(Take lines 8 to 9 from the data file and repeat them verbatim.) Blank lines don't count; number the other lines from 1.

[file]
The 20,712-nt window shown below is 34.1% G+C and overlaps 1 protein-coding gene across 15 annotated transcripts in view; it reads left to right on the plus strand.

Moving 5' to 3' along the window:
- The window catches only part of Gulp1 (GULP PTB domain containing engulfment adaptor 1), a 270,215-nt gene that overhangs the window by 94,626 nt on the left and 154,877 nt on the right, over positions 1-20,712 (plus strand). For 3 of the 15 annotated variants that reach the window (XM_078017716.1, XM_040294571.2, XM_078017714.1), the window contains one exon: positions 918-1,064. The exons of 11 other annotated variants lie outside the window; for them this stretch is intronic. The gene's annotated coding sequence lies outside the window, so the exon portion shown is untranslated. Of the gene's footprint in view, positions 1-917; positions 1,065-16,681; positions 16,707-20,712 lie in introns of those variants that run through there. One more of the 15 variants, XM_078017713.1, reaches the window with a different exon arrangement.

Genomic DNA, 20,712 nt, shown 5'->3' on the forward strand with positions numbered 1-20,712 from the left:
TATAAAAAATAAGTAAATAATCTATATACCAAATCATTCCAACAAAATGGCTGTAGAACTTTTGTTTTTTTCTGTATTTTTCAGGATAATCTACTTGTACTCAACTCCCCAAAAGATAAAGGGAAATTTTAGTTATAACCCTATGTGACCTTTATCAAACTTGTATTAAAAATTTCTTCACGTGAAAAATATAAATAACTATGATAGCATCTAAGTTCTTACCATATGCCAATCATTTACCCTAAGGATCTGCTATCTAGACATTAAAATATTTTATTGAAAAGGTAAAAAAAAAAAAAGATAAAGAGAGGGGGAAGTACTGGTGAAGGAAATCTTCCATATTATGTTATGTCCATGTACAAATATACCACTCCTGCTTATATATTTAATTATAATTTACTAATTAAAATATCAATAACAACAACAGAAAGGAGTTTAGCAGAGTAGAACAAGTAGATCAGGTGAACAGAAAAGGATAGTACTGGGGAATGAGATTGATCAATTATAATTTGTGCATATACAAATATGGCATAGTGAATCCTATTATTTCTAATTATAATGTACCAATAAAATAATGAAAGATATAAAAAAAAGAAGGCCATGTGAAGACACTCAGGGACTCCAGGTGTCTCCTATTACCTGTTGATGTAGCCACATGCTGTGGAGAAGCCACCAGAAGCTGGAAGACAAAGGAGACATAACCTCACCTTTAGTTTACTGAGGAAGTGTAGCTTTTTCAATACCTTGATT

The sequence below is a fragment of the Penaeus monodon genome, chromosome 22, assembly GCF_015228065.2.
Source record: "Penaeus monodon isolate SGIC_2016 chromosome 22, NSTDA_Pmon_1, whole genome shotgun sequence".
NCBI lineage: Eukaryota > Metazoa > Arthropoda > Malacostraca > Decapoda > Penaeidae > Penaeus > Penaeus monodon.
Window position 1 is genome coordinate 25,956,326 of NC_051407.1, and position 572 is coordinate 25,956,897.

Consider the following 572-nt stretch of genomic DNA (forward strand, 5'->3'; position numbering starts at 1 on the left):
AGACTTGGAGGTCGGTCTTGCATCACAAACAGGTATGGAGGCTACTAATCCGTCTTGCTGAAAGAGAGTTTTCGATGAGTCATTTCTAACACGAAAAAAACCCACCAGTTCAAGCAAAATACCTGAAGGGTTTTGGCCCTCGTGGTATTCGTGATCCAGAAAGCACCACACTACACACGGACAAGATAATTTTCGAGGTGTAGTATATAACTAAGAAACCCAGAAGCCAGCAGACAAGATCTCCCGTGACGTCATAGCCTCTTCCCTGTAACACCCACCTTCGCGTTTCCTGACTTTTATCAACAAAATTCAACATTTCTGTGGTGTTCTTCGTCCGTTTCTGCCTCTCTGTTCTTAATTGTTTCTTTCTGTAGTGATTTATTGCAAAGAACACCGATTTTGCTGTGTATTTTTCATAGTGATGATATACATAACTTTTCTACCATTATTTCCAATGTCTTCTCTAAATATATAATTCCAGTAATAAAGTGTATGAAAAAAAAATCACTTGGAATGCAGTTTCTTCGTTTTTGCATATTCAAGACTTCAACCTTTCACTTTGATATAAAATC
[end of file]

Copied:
NCBI lineage: Eukaryota > Metazoa > Arthropoda > Malacostraca > Decapoda > Penaeidae > Penaeus > Penaeus monodon.
Window position 1 is genome coordinate 25,956,326 of NC_051407.1, and position 572 is coordinate 25,956,897.